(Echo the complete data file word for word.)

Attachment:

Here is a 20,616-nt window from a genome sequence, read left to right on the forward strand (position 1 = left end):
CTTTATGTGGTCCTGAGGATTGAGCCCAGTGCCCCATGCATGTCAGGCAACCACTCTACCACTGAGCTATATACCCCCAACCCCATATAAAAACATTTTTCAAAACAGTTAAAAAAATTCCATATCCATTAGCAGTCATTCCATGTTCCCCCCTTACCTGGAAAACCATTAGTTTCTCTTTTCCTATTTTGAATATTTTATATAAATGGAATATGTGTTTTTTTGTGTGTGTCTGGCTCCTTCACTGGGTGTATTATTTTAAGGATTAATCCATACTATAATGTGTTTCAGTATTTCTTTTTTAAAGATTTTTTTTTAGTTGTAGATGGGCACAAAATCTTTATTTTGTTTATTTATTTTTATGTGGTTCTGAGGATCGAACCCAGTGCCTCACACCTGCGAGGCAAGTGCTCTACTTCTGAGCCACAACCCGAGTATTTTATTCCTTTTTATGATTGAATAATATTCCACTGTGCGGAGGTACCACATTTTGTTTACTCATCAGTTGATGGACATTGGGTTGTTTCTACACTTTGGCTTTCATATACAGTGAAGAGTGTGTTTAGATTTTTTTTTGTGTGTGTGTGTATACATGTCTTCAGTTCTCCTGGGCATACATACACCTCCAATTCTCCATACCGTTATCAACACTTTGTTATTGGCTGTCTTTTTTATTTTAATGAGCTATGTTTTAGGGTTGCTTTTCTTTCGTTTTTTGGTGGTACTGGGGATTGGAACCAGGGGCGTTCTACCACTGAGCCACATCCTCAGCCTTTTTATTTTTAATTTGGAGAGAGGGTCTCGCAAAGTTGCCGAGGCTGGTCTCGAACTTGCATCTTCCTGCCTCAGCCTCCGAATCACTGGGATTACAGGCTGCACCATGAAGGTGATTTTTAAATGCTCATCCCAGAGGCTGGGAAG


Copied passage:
Here is a 20,616-nt window from a genome sequence, read left to right on the forward strand (position 1 = left end):
CTTTATGTGGTCCTGAGGATTGAGCCCAGTGCCCCATGCATGTCAGGCAACCACTCTACCACTGAGCTATATACCCCCAACCCCATATAAAAACATTTTTCAAAACAGTTAAAAAAATTCCATATCCATTAGCAGTCATTCCATGTTCCCCCCTTACCTGGAAAACCATTAGTTTCTCTTTTCCTATTTTGAATATTTTATATAAATGGAATATGTGTTTTTTTGTGTGTGTCTGGCTCCTTCACTGGGTGTATTATTTTAAGGATTAATCCATACTATAATGTGTTTCAGTATTTCTTTTTTAAAGATTTTTTTTTAGTTGTAGATGGGCACAAAATCTTTATTTTGTTTATTTATTTTTATGTGGTTCTGAGGATCGAACCCAGTGCCTCACACCTGCGAGGCAAGTGCTCTACTTCTGAGCCACAACCCGAGTATTTTATTCCTTTTTATGATTGAATAATATTCCACTGTGCGGAGGTACCACATTTTGTTTACTCATCAGTTGATGGACATTGGGTTGTTTCTACACTTTGGCTTTCATATACAGTGAAGAGTGTGTTTAGATTTTTTTTTGTGTGTGTGTGTATACATGTCTTCAGTTCTCCTGGGCATACATACACCTCCAATTCTCCATACCGTTATCAACACTTTGTTATTGGCTGTCTTTTTTATTTTAATGAGCTATGTTTTAGGGTTGCTTTTCTTTCGTTTTTTGGTGGTACTGGGGATTGGAACCAGGGGCGTTCTACCACTGAGCCACATCCTCAGCCTTTTTATTTTTAATTTGGAGAGAGGGTCTCGCAAAGTTGCCGAGGCTGGTCTCGAACTTGCATCTTCCTGCCTCAGCCTCCGAATCACTGGGATTACAGGCTGCACCATGAAGGTGATTTTTAAATGCTCATCCCAGAGGCTGGGAAG